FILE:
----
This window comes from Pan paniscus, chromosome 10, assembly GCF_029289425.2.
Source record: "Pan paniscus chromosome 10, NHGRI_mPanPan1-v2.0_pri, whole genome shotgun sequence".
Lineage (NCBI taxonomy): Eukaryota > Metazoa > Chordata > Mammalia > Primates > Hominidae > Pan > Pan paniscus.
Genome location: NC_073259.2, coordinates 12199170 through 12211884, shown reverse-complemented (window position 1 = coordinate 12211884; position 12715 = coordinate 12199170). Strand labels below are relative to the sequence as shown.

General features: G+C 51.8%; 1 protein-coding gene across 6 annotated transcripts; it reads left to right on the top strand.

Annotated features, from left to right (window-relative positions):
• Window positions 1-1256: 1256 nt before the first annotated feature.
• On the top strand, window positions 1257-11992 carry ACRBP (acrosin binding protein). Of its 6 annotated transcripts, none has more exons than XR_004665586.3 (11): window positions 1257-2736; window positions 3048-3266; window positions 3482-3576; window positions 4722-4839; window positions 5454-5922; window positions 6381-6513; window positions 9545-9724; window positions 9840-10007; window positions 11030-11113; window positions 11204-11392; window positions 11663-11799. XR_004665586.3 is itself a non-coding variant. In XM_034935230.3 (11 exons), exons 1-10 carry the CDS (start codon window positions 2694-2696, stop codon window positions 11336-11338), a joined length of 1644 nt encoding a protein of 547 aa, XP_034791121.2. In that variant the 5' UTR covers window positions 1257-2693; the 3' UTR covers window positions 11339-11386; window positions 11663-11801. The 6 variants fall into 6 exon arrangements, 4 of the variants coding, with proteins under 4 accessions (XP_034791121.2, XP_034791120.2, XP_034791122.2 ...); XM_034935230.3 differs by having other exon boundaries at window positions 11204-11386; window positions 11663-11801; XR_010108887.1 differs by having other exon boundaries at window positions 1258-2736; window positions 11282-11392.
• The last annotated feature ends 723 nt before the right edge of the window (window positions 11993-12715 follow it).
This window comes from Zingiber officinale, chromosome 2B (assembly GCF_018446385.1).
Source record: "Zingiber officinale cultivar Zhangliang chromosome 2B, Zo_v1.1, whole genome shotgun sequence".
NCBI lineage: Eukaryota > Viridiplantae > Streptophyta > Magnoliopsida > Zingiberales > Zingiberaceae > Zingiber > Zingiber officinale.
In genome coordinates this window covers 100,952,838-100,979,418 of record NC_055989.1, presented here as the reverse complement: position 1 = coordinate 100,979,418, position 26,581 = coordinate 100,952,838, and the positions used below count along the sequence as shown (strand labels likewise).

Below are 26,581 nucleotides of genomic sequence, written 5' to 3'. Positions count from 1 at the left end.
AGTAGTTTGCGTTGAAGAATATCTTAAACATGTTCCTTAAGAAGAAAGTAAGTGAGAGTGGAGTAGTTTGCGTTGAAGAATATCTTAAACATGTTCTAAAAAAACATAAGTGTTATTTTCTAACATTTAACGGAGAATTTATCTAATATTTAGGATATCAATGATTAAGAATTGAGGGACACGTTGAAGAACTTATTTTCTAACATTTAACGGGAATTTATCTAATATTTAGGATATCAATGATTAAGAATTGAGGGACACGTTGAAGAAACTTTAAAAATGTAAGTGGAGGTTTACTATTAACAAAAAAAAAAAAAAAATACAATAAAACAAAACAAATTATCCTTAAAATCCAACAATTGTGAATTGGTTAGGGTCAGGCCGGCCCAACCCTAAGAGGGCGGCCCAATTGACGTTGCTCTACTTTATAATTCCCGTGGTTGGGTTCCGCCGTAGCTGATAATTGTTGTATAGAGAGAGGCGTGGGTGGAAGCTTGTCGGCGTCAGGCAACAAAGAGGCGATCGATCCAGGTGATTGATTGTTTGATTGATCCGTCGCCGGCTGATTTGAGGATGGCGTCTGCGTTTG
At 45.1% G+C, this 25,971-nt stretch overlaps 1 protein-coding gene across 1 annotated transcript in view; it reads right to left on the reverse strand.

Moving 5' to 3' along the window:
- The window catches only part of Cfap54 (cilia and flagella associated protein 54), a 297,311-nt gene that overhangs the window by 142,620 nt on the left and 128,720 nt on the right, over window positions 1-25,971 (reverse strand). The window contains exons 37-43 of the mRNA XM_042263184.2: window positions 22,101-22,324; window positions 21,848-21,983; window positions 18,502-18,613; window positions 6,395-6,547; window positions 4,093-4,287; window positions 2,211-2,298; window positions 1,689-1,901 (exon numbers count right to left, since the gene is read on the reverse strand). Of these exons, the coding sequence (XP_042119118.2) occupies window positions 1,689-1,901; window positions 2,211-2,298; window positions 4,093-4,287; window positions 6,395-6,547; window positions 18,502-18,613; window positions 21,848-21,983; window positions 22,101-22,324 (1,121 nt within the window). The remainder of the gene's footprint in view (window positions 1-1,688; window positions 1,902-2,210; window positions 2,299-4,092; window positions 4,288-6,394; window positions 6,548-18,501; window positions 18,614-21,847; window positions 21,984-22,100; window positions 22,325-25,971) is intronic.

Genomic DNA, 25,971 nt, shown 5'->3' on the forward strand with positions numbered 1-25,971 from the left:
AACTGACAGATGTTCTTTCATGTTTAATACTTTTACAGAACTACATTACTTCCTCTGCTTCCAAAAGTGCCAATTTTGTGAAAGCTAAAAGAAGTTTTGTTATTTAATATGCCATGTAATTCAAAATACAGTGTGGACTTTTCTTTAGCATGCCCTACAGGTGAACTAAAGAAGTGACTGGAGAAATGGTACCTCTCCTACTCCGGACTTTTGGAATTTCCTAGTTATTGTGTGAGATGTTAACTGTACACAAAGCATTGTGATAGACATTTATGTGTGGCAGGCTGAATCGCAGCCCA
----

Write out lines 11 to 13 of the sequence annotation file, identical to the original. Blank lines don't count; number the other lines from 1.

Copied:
Source record: "Zingiber officinale cultivar Zhangliang chromosome 2B, Zo_v1.1, whole genome shotgun sequence".
NCBI lineage: Eukaryota > Viridiplantae > Streptophyta > Magnoliopsida > Zingiberales > Zingiberaceae > Zingiber > Zingiber officinale.
In genome coordinates this window covers 100,952,838-100,979,418 of record NC_055989.1, presented here as the reverse complement: position 1 = coordinate 100,979,418, position 26,581 = coordinate 100,952,838, and the positions used below count along the sequence as shown (strand labels likewise).